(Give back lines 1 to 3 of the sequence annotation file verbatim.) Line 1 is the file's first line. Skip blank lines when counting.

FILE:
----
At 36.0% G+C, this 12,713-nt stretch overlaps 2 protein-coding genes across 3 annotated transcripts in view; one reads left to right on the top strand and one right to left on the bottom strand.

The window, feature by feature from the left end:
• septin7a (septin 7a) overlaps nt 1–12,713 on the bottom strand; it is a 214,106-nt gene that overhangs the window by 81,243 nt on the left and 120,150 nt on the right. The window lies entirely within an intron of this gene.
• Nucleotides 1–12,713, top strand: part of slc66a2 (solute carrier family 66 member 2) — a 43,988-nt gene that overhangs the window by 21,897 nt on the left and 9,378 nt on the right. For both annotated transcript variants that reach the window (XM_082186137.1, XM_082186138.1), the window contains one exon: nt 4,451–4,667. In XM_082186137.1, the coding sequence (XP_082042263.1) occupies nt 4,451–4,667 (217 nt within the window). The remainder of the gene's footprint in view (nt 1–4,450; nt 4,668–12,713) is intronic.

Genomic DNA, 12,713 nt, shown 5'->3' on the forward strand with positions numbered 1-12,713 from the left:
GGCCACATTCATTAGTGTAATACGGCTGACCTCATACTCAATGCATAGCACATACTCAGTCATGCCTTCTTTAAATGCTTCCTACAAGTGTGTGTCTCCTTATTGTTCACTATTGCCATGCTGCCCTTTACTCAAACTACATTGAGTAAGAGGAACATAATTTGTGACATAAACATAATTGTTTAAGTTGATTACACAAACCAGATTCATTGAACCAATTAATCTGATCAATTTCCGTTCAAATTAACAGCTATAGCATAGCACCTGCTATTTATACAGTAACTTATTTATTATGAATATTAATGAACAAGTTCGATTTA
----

At 36.0% G+C, this 12,713-nt stretch overlaps 2 protein-coding genes across 3 annotated transcripts in view; one reads left to right on the top strand and one right to left on the bottom strand.

The window, feature by feature from the left end:
• septin7a (septin 7a) overlaps nt 1–12,713 on the bottom strand; it is a 214,106-nt gene that overhangs the window by 81,243 nt on the left and 120,150 nt on the right. The window lies entirely within an intron of this gene.